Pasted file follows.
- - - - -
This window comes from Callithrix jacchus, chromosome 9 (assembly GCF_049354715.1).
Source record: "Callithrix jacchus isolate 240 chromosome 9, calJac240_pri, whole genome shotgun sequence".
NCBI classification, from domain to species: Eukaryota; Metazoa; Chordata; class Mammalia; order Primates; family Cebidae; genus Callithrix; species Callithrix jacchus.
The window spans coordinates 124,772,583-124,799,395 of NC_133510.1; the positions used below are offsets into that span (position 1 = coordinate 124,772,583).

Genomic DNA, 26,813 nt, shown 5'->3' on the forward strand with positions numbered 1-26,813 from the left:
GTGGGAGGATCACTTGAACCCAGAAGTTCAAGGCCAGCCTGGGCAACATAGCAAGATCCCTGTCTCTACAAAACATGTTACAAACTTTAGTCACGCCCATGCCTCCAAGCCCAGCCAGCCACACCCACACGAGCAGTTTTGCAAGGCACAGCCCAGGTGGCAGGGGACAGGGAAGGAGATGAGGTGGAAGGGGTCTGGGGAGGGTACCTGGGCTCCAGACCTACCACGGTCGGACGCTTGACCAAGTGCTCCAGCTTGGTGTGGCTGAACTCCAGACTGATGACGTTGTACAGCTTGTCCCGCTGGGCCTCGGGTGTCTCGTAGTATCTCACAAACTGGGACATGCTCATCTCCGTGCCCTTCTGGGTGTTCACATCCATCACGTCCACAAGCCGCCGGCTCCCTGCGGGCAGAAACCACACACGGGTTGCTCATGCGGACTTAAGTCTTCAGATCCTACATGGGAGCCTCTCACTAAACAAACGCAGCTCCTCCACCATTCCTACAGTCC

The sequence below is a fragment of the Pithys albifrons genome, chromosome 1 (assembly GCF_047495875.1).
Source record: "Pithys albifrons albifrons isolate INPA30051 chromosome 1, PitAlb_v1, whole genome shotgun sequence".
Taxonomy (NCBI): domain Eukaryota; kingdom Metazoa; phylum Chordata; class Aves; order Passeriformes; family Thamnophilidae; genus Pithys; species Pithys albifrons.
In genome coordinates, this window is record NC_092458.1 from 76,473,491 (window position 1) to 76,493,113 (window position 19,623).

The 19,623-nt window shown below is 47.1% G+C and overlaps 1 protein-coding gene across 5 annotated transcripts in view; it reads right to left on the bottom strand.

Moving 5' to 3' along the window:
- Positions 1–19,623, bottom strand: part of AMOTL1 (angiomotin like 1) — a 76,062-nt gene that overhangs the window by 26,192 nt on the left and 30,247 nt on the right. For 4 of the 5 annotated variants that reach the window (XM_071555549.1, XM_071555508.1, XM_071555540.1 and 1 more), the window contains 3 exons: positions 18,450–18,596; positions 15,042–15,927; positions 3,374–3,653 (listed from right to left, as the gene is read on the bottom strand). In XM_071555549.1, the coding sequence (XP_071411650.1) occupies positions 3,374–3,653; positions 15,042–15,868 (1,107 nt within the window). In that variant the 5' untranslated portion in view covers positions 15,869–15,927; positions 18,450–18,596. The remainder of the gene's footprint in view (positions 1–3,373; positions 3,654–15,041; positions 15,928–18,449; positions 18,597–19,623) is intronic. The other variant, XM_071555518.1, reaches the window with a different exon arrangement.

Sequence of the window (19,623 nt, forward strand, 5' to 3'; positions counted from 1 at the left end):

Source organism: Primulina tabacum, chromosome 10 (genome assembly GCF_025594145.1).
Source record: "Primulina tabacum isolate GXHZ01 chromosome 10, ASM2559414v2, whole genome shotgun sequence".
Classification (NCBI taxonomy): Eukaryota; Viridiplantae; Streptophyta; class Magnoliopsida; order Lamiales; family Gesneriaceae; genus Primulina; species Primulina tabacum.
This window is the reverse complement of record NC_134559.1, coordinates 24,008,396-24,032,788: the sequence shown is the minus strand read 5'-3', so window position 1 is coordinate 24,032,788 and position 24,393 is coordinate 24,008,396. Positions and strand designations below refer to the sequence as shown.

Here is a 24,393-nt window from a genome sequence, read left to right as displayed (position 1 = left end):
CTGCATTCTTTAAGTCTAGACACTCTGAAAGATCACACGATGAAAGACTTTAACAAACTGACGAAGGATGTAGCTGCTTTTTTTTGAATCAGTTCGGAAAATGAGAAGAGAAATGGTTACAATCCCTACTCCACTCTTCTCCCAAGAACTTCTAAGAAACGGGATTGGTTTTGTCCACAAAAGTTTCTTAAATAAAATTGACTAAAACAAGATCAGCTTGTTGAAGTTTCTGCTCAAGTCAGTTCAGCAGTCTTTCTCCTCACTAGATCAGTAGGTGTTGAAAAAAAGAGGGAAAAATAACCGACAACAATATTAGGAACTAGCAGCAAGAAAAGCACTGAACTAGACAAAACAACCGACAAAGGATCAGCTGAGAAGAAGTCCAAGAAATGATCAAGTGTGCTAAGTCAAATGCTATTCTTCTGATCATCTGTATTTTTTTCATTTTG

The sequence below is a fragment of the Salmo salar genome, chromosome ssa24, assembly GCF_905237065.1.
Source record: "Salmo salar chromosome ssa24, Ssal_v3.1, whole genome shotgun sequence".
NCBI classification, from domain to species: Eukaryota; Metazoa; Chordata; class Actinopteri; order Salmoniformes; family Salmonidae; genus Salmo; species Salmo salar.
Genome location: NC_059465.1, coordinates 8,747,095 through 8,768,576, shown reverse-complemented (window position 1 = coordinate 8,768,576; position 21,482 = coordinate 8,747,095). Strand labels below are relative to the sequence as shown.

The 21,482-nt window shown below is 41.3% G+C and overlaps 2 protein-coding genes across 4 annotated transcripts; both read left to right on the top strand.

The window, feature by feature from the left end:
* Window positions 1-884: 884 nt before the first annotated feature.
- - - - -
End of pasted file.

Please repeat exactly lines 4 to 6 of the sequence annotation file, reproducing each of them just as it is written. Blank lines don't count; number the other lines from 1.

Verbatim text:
The window spans coordinates 124,772,583-124,799,395 of NC_133510.1; the positions used below are offsets into that span (position 1 = coordinate 124,772,583).

Genomic DNA, 26,813 nt, shown 5'->3' on the forward strand with positions numbered 1-26,813 from the left:
GTGGGAGGATCACTTGAACCCAGAAGTTCAAGGCCAGCCTGGGCAACATAGCAAGATCCCTGTCTCTACAAAACATGTTACAAACTTTAGTCACGCCCATGCCTCCAAGCCCAGCCAGCCACACCCACACGAGCAGTTTTGCAAGGCACAGCCCAGGTGGCAGGGGACAGGGAAGGAGATGAGGTGGAAGGGGTCTGGGGAGGGTACCTGGGCTCCAGACCTACCACGGTCGGACGCTTGACCAAGTGCTCCAGCTTGGTGTGGCTGAACTCCAGACTGATGACGTTGTACAGCTTGTCCCGCTGGGCCTCGGGTGTCTCGTAGTATCTCACAAACTGGGACATGCTCATCTCCGTGCCCTTCTGGGTGTTCACATCCATCACGTCCACAAGCCGCCGGCTCCCTGCGGGCAGAAACCACACACGGGTTGCTCATGCGGACTTAAGTCTTCAGATCCTACATGGGAGCCTCTCACTAAACAAACGCAGCTCCTCCACCATTCCTACAGTCC